We have developed an equation of motion for three-dimension body in the global Cartesians coordinate, by using the updated Lagrange incremental formulation. Assuming that a numerical solution has been obtained at discrete time points Δt, 2 · Δt,…, where Δt is the short step time, the solution for t + Δt is required. In this case, the incremental functional was formulated for increment displacement Δ F ( { Δ u ¨ i } ,   { Δ u ˙ i } , { Δ u i } ) = Δ F ( · ) , where { Δ u ¨ i } ,   { Δ u ˙ i } , { Δ u i } are the increment components of the acceleration, velocity, and displacement vectors, respectively. The variational equation of the object’s motion was obtained by using the stationarity conditions of the functional Δ F ( · ) . Then, by applying the FEM discretization and incremental decompositions, and approximating the velocity r ˙ and acceleration r ¨ vectors in terms of displacement r vector with the central difference method (DEM), and by using the following approximations:
{ r ˙ t } = 1 2 Δ t ( { r t + Δ t } { r t Δ t } ) , { r ¨ t } = 1 2 Δ t ( { r t + Δ t } 2 · { r t } + { r t Δ t } ) ,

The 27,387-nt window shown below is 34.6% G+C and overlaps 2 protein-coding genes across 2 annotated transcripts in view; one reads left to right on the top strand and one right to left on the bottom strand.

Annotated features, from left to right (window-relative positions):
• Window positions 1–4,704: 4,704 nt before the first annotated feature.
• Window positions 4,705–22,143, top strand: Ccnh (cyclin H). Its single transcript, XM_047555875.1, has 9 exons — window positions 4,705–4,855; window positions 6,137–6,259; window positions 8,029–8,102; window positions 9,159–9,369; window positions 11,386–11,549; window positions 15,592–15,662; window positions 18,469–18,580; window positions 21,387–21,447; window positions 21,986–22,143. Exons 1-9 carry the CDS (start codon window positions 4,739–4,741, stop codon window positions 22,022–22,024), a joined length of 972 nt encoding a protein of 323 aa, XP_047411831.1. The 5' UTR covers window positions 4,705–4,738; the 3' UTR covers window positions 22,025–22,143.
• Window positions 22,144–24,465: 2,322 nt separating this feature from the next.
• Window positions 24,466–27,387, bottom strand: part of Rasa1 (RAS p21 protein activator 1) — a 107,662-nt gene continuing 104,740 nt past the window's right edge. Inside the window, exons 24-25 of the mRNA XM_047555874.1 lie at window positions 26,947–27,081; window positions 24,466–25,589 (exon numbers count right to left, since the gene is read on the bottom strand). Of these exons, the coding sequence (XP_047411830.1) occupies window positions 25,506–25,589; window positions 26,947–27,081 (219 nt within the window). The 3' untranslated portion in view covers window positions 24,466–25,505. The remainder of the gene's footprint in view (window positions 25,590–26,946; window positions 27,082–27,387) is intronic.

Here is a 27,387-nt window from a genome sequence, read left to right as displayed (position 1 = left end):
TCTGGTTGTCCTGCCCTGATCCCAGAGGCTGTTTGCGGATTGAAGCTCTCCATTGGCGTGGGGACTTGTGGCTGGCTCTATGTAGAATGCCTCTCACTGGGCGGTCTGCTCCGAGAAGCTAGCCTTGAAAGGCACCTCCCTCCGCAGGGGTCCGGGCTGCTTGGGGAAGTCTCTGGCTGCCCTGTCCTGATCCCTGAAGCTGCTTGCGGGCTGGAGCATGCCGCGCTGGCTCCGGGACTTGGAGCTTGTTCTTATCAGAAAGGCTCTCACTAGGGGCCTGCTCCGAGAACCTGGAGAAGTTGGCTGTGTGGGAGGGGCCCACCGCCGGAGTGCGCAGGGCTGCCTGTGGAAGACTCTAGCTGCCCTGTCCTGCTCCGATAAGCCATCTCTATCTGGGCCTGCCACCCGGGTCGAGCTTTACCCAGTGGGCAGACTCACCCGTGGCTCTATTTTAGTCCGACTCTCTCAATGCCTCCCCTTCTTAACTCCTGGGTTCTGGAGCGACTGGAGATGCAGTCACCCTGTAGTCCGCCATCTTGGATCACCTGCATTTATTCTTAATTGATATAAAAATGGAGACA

the equation of motion of discrete object was obtained:
[ M ˜ ] · { r t + Δ t } = { Q ˜ }
where [ M ˜ ] is the effective mass matrix:
[ M ˜ ] = a 0 [ M ] + a 1 [ C ]
as the sum of the mass [ M ] and the damping [ C ] matrixes of a discrete object and { Q ˜ } effective load vector:
{ Q ˜ } = { F } + { R } + a 0 [ M ] · ( 2 · { r t } { r t Δ t } ) + a 1 [ C ] { r t Δ t }
where { F } and { R } are the internal and external force vectors, respectively, with the integration constants: a 0 = 1 Δ t 2 and a 1 = 1 2 Δ t .
From Equation (2) the desired displacement vector { r t + Δ t } at the end of the step is obtained.
{ r t + Δ t } = { Q ˜ } · [ M ˜ ] 1
The procedure is repeated for each step in a given time interval [ t p ; t k ] .